A corresponding exemption for a trade of Security Tokens up to certain thresholds would be a conceivable option. One reason that speaks against this is still investor protection. Many projects have collected money from investors, but then relatively quickly disappeared from the market, much to the annoyance of (private) investors. For this, understandable, reason, it makes sense not to interpret the exceptions too generously. After all, the focus of such an exemption would be primarily on small companies with a low turnover. So here we are talking about very young companies or even startups. In the case of startups, the situation is aggravated by the fact that statistically speaking, many go out of business within five years, which means a high risk of loss for investors. This is unfortunately experienced with (too) many projects with the acceptance of blockchain technology for such processes. In many cases, startups were able to raise funds too easily. So it always remains a balancing of technical possibilities and legal framework conditions. Alternatively, digital securities would be conceivable for smaller (established) SMEs that are perhaps “only” planning a capital increase or would like to raise borrowing. This would be a possible first step to establishing trading platforms in a secure framework and expanding it according to the experience gained.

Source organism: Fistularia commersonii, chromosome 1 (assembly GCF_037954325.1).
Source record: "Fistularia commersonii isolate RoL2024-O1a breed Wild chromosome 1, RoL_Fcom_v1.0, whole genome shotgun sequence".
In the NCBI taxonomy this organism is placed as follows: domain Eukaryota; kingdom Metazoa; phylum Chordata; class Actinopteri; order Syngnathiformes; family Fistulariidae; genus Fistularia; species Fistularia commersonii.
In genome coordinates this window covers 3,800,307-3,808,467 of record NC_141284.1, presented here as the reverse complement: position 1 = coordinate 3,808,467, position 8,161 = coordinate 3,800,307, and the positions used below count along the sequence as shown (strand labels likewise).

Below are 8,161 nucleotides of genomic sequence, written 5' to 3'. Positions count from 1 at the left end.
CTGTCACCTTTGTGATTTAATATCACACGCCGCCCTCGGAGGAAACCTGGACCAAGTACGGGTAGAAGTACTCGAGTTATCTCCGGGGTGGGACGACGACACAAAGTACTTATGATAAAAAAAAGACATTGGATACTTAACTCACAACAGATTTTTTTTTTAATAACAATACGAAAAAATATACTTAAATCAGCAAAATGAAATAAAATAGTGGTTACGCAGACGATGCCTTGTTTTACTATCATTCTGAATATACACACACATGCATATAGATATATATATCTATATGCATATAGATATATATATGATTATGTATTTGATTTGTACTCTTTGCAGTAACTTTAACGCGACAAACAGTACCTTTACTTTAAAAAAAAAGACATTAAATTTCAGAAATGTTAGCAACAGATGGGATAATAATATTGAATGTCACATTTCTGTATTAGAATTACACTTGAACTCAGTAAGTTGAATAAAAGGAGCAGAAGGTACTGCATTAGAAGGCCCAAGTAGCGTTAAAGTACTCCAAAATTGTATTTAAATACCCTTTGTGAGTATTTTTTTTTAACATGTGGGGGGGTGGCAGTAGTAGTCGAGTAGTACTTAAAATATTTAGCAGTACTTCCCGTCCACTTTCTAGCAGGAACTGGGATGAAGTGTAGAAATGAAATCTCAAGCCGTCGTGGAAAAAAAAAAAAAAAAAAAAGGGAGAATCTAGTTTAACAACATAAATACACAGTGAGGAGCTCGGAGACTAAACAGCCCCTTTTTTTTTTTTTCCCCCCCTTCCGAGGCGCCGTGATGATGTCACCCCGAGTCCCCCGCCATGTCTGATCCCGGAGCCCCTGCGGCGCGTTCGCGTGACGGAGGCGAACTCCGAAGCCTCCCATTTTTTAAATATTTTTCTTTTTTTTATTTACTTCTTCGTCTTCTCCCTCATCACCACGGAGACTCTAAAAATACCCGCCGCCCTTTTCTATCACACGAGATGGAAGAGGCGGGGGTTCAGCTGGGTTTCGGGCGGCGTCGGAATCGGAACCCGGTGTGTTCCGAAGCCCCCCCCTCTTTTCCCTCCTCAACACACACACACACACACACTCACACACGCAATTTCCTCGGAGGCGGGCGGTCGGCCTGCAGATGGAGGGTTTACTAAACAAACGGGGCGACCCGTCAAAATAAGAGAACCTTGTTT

There are already the first providers who want to implement shareholder meetings, voting and documentation on the basis of DLT. The move is intended to increase both transparency and efficiency. This would also have advantages for listed companies. In a final step, it would then be easier to link trading with various services, for example, and shareholders would be able to participate directly in votes and clearly identify their entitlements. This shows that the digitization of companies not only benefits small firms, but can make the entire process more transparent and efficient. In addition, there are already companies operating in the market – such as SIX, BSDEX or Archax, which are already working on regulated secondary markets in Europe. Many of these secondary markets are already live. However, it still takes some time until the adapted regulations are established in business practices and standards allow interoperability.
About the Author
Tim Stockschläger has been involved with blockchain technology and its applications for many years. After holding various positions at leading banks in Germany, he moved to the fintech industry, where he gained experience in fintech communication as Head of Marketing & Communication at io-Market and as Chief Marketing Manager at edeXa. Since 2018, Stockschläger has been advising companies from various industries at Finbiz in the area of Crowdfunding/ Token Sales, Investor Relations, and Marketing. Together with Dino Heinert, he has published the book “Security Token Crowdfunding”.
The articles available on the blog are for general information purposes only and are not a substitute for advice from lawyers, tax advisors or auditors in specific cases. 21.finance AG cannot assume any liability for the correctness, completeness and up-to-dateness of the content provided. This applies in particular to statements on legal standards and regulatory provisions. The information provided in this blog is neither an offer nor an invitation to purchase investments of any kind, nor a recommendation for investments associated with the content of the posts.